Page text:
Household incense burning and children's respiratory health: A cohort study in Hong Kong

Zilong Zhang, Lixing Tan, Anke Huss, Cui Guo, Jeffrey R Brook, Lap-Ah Tse, Xiang Q Lao
Pediatric Pulmonology 2019, 54 (4): 399-404

BACKGROUND: Incense burning is an important source of indoor air pollution in many Asian regions. We investigated the associations between household incense burning and lung function, lung function growth and respiratory diseases and symptoms in primary school children in Hong Kong.

METHODS: A total of 4041 children (mean age: 9.1 years) were recruited from 27 primary schools in Hong Kong. Information on incense burning and medical history of respiratory diseases and symptoms was collected by questionnaire. Spirometry tests were performed to measure the children's lung function. A follow-up study was carried out after 1-year interval. Linear and logistic regression models were used to investigate the associations between incense burning, lung function, and lung function growth, and respiratory diseases and symptoms, respectively.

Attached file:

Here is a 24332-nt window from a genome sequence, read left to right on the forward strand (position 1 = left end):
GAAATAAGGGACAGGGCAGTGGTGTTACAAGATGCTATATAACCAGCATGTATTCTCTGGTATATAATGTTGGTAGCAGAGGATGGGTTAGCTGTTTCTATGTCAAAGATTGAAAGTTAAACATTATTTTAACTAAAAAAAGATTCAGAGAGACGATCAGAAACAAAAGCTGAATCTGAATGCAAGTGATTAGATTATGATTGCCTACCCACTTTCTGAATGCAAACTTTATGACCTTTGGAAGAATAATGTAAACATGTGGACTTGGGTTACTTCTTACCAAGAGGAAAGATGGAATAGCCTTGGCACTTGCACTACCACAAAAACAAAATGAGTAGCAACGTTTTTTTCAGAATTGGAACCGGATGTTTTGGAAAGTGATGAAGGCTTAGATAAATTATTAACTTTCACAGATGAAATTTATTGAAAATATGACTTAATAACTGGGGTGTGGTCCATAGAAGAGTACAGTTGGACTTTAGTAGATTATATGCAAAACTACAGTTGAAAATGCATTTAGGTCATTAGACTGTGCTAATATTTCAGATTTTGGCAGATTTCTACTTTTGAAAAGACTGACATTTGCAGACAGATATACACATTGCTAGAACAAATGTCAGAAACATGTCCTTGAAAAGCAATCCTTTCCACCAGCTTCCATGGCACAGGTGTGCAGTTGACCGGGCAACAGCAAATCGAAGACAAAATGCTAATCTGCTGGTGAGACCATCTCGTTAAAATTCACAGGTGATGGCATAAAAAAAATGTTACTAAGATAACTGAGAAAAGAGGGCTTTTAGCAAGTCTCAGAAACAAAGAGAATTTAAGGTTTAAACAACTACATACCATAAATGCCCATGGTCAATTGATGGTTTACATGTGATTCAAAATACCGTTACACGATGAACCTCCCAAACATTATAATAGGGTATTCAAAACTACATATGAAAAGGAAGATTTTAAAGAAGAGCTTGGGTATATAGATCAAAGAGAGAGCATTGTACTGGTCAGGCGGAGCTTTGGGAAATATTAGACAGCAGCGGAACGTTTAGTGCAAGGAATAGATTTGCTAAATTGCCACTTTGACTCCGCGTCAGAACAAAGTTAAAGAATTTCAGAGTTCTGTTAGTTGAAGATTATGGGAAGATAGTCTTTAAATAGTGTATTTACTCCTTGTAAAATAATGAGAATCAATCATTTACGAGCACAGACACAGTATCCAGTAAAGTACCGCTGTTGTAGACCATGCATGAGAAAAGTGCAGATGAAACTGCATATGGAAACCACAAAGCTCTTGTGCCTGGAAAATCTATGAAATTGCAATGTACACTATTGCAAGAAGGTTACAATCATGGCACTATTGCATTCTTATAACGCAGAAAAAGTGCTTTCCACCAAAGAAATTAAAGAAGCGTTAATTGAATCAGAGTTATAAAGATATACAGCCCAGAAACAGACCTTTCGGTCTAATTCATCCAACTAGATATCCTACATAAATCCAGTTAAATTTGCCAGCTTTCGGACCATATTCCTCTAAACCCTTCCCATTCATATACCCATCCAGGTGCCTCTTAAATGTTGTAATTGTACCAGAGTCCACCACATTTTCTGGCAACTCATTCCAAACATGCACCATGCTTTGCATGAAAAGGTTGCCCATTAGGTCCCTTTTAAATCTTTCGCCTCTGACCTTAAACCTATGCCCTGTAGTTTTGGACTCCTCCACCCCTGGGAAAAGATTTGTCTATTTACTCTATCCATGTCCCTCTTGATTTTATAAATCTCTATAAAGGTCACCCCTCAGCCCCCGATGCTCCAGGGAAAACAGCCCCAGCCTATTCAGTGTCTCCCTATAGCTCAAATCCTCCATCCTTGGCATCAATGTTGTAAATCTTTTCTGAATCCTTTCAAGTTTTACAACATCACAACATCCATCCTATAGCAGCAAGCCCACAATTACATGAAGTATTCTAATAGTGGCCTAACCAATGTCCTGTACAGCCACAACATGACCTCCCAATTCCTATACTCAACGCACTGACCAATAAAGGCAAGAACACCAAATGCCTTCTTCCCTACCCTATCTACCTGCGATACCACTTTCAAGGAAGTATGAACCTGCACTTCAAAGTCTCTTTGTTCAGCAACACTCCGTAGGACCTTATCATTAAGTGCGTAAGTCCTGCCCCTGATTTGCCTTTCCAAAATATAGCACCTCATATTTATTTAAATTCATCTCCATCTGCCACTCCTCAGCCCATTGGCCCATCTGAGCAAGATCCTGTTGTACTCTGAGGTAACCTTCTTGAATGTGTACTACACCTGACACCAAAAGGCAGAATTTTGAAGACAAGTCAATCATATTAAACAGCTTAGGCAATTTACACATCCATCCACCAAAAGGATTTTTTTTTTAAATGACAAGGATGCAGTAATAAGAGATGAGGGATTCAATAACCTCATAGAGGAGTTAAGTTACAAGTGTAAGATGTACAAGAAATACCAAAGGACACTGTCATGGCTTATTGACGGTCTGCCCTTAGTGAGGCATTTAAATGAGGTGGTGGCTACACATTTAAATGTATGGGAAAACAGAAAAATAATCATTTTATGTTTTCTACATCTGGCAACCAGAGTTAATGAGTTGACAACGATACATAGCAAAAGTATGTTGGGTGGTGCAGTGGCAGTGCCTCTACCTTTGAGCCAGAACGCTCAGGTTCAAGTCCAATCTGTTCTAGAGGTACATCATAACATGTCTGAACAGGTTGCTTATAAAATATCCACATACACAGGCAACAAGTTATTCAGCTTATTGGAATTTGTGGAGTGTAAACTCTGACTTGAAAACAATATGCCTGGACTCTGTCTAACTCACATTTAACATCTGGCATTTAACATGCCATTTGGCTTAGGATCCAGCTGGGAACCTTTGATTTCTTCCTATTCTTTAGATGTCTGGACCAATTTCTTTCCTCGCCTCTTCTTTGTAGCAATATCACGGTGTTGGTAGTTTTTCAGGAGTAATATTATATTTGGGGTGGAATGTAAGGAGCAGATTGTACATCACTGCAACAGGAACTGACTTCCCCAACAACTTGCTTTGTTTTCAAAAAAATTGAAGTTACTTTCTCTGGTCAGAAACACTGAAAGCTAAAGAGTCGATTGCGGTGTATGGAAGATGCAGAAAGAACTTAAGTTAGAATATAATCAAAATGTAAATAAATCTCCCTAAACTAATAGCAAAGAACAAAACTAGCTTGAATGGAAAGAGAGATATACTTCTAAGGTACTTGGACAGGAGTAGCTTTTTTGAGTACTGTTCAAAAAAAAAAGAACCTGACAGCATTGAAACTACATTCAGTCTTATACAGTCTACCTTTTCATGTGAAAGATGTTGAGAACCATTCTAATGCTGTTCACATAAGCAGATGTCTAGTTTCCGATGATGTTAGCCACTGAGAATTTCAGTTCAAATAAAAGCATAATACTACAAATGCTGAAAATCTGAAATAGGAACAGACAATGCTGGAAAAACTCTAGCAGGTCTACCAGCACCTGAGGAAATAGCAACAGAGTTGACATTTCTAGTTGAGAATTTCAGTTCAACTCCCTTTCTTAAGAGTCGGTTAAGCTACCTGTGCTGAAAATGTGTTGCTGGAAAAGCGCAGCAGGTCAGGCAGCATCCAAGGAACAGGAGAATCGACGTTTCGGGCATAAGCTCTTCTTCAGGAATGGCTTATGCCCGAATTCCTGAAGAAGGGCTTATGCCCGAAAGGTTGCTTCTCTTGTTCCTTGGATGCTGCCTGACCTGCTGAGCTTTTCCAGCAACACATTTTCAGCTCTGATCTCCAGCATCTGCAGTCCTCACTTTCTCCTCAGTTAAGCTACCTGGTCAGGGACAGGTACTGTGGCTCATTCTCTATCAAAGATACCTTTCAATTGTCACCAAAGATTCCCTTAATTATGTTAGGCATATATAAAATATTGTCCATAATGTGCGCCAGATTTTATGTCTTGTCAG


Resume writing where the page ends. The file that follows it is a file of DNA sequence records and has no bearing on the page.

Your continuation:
RESULTS: At baseline, incense burning was associated with 48.6 mL/min [95% confidence interval (CI): -96.7, -0.5] lower maximum mid-expiratory flow (MMEF) in boys. In follow-up, incense burning was associated with reduced peak expiratory flow (PEF) growth in all participants. We also found that incense burning was associated with increased prevalence of bronchitis [odds ratio (OR) = 1.39, 95%CI: 1.11, 1.72] and bronchiolitis (OR = 1.72, 95%CI: 1.14, 2.56). Incense burning was also associated with higher prevalence of pneumonia (OR = 2.79, 95%CI: 1.10, 6.87) and wheezing (OR = 1.49, 95%CI: 1.08, 2.05) in boys, but not in girls.

CONCLUSIONS: We found that incense burning may adversely affect children's respiratory health. Further studies are warranted to elucidate the underlying mechanisms.

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